Nevermind that he’s playing a 200-year-old vampire, which is strange enough.
As you can see from this cast shot, Depp’s bloodsucking pater familias Barnabas Collins actually borrows heavily from the aged-little boy look of original Dark Shadows star Jonathan Frid — not that anyone would be happy to see this guy show up as your prom date either.
Still, this official First Look may reassure those die-hard fans of the original series, memorably offbeat ABC daytime drama about a vampire whose extended family are bedeviled by ghosts, witches, and other gothic woes.
Depp, who fought for years to make this movie, is one of those fans. “I do remember, very vividly, practically sprinting home from school in the afternoon to see Jonathan Frid play Barnabas Collins,” the actor says. “Even then, at that age, I knew — this has got to be weird.”
Weird certainly sums up this particular family portrait — a shot director Tim Burton, who also obsessed over Dark Shadows as a boy, staged in the early days of production.
“I remember seeing a group photograph of the cast of the original series,” he tells EW. “For me it captured the weird Dark Shadows vibe in a single image. I had a brief window of opportunity to have our cast present at the same time, the day before principle photography began. We decided to stage a similar picture instead of rehearsing, to see if we captured theDark Shadows feeling.”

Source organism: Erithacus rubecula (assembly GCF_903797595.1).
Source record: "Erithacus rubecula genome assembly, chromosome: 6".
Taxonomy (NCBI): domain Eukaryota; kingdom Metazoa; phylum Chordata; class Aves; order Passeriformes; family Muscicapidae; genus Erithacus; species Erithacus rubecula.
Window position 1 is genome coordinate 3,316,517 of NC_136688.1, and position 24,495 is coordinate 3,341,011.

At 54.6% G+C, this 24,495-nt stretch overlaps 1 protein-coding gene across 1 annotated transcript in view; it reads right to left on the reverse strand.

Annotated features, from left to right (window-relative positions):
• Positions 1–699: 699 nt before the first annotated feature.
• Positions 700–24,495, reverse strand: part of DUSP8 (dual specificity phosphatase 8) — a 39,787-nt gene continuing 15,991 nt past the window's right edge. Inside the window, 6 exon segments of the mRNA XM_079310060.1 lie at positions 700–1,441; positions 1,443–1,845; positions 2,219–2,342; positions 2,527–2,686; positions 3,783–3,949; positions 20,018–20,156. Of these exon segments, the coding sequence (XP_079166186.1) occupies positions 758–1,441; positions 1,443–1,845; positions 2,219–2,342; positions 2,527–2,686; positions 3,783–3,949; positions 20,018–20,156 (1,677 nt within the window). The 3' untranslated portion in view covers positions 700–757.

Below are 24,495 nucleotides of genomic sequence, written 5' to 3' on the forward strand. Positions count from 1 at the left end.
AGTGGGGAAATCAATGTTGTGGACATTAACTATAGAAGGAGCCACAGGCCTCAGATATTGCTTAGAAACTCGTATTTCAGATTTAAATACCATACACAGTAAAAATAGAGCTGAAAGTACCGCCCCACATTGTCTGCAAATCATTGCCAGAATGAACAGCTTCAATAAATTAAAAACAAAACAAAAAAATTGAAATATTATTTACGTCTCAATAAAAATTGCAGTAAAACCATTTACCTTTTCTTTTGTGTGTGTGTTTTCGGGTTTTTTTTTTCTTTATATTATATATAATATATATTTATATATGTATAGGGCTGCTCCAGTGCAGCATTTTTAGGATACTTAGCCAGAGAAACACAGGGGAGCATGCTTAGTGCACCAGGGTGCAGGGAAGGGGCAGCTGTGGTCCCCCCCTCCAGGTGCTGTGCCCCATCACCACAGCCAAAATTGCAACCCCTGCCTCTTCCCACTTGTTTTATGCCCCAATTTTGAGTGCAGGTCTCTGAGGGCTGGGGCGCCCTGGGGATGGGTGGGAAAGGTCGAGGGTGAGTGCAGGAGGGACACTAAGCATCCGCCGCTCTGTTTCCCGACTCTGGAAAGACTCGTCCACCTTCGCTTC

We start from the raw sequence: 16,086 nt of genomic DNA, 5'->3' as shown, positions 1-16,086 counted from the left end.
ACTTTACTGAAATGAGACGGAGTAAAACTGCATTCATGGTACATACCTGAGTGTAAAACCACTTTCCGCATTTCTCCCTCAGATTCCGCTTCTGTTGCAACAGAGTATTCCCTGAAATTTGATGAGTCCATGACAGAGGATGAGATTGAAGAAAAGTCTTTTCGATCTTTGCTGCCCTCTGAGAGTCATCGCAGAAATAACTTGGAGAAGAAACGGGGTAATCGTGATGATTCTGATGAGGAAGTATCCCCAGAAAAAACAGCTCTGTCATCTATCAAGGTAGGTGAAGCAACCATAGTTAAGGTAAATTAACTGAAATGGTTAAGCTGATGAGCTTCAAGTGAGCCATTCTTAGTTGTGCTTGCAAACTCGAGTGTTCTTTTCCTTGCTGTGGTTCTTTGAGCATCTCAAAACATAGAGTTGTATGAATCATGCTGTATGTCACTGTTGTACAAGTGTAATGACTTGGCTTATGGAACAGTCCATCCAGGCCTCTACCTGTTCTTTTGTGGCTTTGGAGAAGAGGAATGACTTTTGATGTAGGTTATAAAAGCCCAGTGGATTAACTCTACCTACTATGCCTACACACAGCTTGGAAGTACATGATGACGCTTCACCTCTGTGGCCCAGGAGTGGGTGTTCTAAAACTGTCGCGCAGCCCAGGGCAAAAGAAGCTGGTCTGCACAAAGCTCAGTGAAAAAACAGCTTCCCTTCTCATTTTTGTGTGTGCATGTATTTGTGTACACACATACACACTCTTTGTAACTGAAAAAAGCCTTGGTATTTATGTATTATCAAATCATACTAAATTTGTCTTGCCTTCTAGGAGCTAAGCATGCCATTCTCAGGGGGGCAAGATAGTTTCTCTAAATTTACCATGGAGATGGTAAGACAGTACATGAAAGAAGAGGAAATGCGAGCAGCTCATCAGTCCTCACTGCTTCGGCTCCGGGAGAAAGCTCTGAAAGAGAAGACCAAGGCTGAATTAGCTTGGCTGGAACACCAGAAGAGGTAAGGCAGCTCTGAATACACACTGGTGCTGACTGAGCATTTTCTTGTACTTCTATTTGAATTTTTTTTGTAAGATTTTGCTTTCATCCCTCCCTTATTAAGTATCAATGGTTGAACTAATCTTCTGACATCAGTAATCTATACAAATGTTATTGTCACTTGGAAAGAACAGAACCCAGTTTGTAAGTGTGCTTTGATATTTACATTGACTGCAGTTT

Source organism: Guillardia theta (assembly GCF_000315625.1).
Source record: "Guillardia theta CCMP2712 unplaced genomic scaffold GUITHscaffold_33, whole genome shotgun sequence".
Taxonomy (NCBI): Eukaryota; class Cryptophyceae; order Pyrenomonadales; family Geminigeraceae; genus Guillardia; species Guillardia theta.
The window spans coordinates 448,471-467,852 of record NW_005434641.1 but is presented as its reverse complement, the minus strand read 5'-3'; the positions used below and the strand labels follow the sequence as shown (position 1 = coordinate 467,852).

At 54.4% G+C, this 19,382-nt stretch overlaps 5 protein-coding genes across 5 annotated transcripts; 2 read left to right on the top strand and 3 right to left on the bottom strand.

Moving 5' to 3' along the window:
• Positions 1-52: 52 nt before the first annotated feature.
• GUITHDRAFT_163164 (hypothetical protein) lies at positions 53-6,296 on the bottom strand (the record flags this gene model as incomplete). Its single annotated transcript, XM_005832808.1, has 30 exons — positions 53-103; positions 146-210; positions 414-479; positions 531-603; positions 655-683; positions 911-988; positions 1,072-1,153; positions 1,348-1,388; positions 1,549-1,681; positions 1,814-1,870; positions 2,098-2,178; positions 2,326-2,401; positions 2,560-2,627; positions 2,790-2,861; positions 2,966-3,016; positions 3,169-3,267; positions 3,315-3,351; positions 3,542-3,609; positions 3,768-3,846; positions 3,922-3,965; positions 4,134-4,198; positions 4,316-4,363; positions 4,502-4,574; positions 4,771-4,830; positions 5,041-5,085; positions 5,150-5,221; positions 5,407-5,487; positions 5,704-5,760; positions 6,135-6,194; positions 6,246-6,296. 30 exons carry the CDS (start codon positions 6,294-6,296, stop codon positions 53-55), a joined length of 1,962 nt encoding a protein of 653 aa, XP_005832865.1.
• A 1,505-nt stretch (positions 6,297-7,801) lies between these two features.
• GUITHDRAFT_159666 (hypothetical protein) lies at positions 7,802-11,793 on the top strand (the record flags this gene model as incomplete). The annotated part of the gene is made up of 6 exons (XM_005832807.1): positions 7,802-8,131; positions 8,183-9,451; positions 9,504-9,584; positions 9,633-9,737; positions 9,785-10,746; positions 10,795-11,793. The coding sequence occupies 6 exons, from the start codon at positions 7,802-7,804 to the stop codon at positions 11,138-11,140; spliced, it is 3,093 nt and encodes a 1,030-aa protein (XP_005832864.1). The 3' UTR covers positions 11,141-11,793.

Here’s who those family members are, one by one.
Barnabas Collins (Depp) — He was an 18th century gentleman, a businessman just before the Revolutionary War, who was transformed against his will into a vampire and buried in a tomb for two centuries. After he finally emerges, uncovered by construction workers in the year 1972, he seeks out his descendants — as well as some long-ago foes and a possible lost love.
“He’s been alive this whole time and very hungry, with no idea what’s going on outside,” says screenwriter Seth Grahame-Smith (author of Abraham Lincoln: Vampire Hunter, which Burton is producing as a film.)
Barnabas is one vampire who is just as frightened of our times as we are of him, says producer Richard D. Zanuck: “Two-hundred years later, he’s suddenly walking into the town he saw being built and seeing girls in skirts, cars for the first time. It’s a man-out-of-time, supernatural horror story, but I put ‘horror’ in quotes.”
Despite his confusion, he’s still a ladies man. “In some sense he can be a terrifying killer; on the other hand, women have a weakness for him and he has a weakness for women,” Grahame-Smith says. “He can be a very well-mannered, well-meaning vampire most of the time, until his stomach is empty or someone challenges his beloved Collins family.”
Here’s that family, from left to right: